The Odd Pulitzers

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Big congratulations to all of the Pulitzer winners this year. As always, they seem worthy.

You can argue about whether this series or that cartoonist should have won instead but it’s hard to look at the winners and not think them worthy of the distinction bestowed on them.

I would think TPM readers would particularly love, as they should, David Barstow’s piece on the military message machine.

Taken as a whole, though, the prizes seem a little odd. First, it’s kind of weird that more of the prizes didn’t focus on the 2008 campaign and the financial crisis which were kind of, oh, big last year.The Investigative, Explanatory, Public Service and Breaking News prizes–the heart of the order for the domestic coverage–all went to journalists who covered topics other than the financial crisis and the seminal election. Eugene Robinson of The Washington Post won in commentary for work that dealt with the election and the crisis but still, that’s not the big main news prizes.

As best I can tell the closest the committee came to praising reporting of the financial crisis was making my old friend, Chuck Lane of the Washington Post, a finalist in editorial writing for his work on the financial crisis. Well deserved, I saw, and not just because I’m a Chuck fan. And Paul Krugman was a finalist in Commentary. But I’m a little surprised no Joe Nocera of the New York Times or Kate Kelly or Wall Street Journal which only picked up an award for Douglas Blackmon’s book on Jim Crow. It feels a little like 1942 and the committee didn’t really think World War II was that big a deal.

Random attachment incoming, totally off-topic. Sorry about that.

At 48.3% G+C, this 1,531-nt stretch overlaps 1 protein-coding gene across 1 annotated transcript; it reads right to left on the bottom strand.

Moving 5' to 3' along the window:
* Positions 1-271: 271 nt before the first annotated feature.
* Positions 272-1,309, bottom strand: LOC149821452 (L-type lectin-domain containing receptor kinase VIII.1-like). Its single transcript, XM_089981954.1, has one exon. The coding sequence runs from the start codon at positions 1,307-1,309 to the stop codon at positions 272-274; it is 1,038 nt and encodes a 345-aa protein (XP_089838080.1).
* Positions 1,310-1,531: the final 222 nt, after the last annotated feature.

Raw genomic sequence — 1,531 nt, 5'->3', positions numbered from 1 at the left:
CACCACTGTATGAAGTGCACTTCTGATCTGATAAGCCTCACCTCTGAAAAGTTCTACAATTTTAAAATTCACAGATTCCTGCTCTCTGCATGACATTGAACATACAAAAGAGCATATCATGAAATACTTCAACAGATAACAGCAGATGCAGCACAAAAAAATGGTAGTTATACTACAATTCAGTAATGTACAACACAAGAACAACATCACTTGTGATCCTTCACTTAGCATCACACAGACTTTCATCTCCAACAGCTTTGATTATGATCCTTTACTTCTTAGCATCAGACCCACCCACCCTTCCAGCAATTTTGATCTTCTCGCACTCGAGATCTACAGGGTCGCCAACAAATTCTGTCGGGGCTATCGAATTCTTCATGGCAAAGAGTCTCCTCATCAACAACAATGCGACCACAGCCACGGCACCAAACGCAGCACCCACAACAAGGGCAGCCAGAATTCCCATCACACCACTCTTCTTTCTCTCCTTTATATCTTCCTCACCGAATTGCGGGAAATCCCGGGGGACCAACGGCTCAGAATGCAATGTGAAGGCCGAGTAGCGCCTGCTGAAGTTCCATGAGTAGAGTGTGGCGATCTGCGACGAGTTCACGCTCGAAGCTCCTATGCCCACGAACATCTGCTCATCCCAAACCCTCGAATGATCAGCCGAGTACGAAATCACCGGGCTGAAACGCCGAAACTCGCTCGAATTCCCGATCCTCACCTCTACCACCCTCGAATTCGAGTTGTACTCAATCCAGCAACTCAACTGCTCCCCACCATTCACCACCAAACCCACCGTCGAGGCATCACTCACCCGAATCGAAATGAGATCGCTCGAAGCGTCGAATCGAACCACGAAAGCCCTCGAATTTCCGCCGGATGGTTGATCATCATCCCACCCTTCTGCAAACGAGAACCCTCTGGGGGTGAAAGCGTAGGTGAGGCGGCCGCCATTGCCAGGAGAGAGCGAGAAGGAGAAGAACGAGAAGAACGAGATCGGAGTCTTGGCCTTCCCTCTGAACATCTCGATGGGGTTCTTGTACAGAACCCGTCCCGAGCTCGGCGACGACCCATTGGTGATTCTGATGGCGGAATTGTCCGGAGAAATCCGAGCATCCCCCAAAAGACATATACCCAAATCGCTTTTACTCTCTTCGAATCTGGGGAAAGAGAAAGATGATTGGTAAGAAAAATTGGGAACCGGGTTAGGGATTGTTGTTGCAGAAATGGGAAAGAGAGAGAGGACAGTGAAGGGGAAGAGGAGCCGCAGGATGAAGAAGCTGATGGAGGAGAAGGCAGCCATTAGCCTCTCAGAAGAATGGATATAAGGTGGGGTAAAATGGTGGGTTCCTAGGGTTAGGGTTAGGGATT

The indifference to the financial crisis was true of the National Magazine Award nominations earlier this year. Fortune, Forbes and Conde Nast Portfolio, where I’m a contributing editor, got no nominations. Business Week got a couple but the only one it got for print was an investigative piece about cholesterol drugs.

I suppose one could argue that the coverage of the financial crisis was so terrible that the prize committees did the right thing. But I think that’s a tough case to make. Obviously, in the run up to the crisis, there could have been more and better coverage but there was plenty of good coverage even then and once the collapse began it’d be hard to argue that Andrew Ross Sorkin or others didn’t have important things to say.

Another thought: A friend notes that the five awards for the New York Times, while well deserved, also has the feel of a conscious attempt to promote the gray lady when she’s ailing. The Times needs it and it’s the central newspaper in American life so should we be surprised, the friend notes, that the Times did so well? I kind of agree but they also had a very good year.

Finally, the Times coverage of the Spitzer sex scandal won for Breaking News. They did a great job. Special kudos to my pal, Nick Confessore who reports out of Albany and is another alumnus of The Washington Monthly. Still, for those who follow these things there is humor here. Another friend, a former Pulitzer winner, jokes that sex scandals are the new natural disasters. In the old days, a paper could get it’s Break News Pulitzer with a fire or a shooting or a hurricane. Now, a tawdry romp is the stuff of Pulitzer dreams and every editor of a dying paper must be hoping for a good hooker scandal even more than usual.

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